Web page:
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There's more than enough clearance in any build I've seen. Better choose another hub if you're so close that it actually matters. Sooner rather than later the derailleur will fly into the spokes due to a side load.


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PostPosted: Thu May 05, 2005 3:39 pm 
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Location: Wichita, KS
My Rolf Prima Vigor rear has the push and pull drive side spokes with elbows facing out and just the opposite on the other side.....but then the Vigors pretty much go against all the traditional "rules". One thing I've noticed about my wheels is that my RDer cage is extremely close to the spokes when i'm on the biggest cog on the back. I'm talking 2mm's. In this instant It would probably have been better for them to put the elbows in to allow more clearance on the RDer cage.


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PostPosted: Thu May 05, 2005 3:40 pm 
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ifdeluxe wrote:
So just to review.......Jobst Brandt and Sheldon Brown say that Mike Garcia did it right......

Also I think that 120kgRider makes an extremely important point, and one that is hard to argue with.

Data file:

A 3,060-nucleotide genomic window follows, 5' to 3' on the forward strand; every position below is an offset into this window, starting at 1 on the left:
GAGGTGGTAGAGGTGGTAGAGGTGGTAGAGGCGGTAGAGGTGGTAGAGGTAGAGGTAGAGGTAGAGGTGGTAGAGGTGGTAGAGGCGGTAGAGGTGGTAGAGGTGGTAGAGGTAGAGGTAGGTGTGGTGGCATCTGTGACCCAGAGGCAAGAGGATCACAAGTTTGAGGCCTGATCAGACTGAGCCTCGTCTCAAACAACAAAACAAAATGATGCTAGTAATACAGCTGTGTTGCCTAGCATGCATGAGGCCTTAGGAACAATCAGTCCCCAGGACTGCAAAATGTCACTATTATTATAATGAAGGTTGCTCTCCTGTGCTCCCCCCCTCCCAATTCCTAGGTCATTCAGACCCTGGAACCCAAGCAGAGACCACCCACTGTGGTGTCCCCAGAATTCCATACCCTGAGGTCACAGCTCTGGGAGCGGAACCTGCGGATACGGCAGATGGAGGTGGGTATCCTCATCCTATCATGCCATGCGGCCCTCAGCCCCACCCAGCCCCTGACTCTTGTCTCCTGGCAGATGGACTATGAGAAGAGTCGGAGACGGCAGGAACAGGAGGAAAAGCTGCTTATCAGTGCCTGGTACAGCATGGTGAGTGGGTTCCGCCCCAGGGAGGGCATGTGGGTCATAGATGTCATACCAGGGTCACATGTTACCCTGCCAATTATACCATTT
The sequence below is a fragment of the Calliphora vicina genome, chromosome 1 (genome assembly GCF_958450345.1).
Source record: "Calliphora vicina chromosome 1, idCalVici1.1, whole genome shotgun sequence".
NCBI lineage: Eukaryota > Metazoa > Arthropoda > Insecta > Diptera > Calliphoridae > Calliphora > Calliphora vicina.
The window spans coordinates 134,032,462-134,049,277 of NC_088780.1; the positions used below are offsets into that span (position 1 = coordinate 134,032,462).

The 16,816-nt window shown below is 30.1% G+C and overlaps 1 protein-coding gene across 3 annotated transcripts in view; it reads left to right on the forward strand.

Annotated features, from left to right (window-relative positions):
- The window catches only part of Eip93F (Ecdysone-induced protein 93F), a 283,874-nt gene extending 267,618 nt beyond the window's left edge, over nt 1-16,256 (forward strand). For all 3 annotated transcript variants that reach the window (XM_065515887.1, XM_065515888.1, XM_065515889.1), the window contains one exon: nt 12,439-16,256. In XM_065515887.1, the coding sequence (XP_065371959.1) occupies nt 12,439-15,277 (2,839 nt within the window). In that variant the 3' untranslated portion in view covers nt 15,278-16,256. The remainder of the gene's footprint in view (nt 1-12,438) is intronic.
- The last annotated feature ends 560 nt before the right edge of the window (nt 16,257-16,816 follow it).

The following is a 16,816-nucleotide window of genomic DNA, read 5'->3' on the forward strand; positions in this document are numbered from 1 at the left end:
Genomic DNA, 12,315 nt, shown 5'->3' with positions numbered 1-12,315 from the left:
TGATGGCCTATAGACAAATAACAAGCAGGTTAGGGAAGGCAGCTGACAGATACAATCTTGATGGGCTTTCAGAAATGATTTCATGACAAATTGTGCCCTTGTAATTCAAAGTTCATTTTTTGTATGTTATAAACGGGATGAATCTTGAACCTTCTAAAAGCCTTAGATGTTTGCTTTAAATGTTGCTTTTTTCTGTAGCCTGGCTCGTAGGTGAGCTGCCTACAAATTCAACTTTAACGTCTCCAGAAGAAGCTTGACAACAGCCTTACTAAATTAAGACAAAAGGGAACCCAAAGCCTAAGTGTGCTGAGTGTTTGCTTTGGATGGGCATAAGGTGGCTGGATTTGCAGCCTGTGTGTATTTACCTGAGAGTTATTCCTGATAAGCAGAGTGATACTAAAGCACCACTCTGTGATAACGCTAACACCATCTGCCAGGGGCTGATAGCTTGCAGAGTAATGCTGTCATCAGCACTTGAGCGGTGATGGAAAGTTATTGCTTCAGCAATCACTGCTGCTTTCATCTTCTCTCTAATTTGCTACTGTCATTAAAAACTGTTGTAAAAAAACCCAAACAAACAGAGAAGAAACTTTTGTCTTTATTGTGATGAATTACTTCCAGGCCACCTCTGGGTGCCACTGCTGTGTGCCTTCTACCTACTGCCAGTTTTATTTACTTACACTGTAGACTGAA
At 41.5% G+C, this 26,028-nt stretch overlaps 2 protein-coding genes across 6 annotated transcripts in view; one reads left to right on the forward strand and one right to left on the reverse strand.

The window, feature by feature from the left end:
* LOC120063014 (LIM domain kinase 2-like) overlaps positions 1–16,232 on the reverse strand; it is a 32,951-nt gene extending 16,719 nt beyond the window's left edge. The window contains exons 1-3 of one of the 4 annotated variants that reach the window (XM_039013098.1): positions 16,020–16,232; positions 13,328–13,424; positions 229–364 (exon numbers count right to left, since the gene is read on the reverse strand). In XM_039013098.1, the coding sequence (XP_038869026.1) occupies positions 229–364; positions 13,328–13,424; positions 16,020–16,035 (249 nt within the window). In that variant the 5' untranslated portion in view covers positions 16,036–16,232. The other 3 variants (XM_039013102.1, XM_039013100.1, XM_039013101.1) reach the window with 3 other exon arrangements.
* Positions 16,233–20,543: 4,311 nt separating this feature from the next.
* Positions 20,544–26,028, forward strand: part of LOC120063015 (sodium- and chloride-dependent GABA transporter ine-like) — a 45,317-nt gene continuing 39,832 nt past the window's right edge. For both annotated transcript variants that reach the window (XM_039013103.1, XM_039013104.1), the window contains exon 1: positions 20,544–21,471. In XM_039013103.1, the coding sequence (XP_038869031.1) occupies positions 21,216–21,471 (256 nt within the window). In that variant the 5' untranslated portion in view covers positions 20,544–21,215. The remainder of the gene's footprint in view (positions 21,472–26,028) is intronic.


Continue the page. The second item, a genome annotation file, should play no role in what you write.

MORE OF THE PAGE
-Thanks



Actually, I think Jobst is saying the elbow in is less likely to cause clearance issues with rear der. . . . under load, the tightening, inter-laced, cross will be pulled IN if the elbow of the pulling spoke is IN. . . . but I'm not sure if there's a statement of quality or correctness there, just one of the physics of the situation. . . .


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PostPosted: Thu May 05, 2005 3:46 pm 
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Stoeperd wrote:
@ cadence90: DTSD_road_01 are there missing some spokes? Can you ride with it? Why is that? I ask these questions because i want to build a light wheelset and maybe i can "forget" some spokes to be lighter :D .

@ Stoeperd; those are Dave Thomas Speed Dream wheels, using White Industries hubs and Sapim CX-Ray. They are the wheels I have owned the longest time (3 + years), and the ones I ride the most by far. That's why I want to sell the others, these are very durable for me, and the others I think are too light. :cry: But anyway, I have never had to touch the DTSD, they remain true and strong. They are laced with what Dave Thomas calls his "triplet" lacing, with double the spokes on the drive-side, so these have 16 on the ds and 8 on the nds; therefore the open holes on the nds. The hubs are WI RacerX mtb hubs with 130mm spacing, 32 hole.

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PostPosted: Thu May 05, 2005 3:52 pm 
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drjones96 wrote:
My Rolf Prima Vigor rear has the push and pull drive side spokes with elbows facing out and just the opposite on the other side.....but then the Vigors pretty much go against all the traditional "rules". One thing I've noticed about my wheels is that my RDer cage is extremely close to the spokes when i'm on the biggest cog on the back. I'm talking 2mm's. In this instant It would probably have been better for them to put the elbows in to allow more clearance on the RDer cage.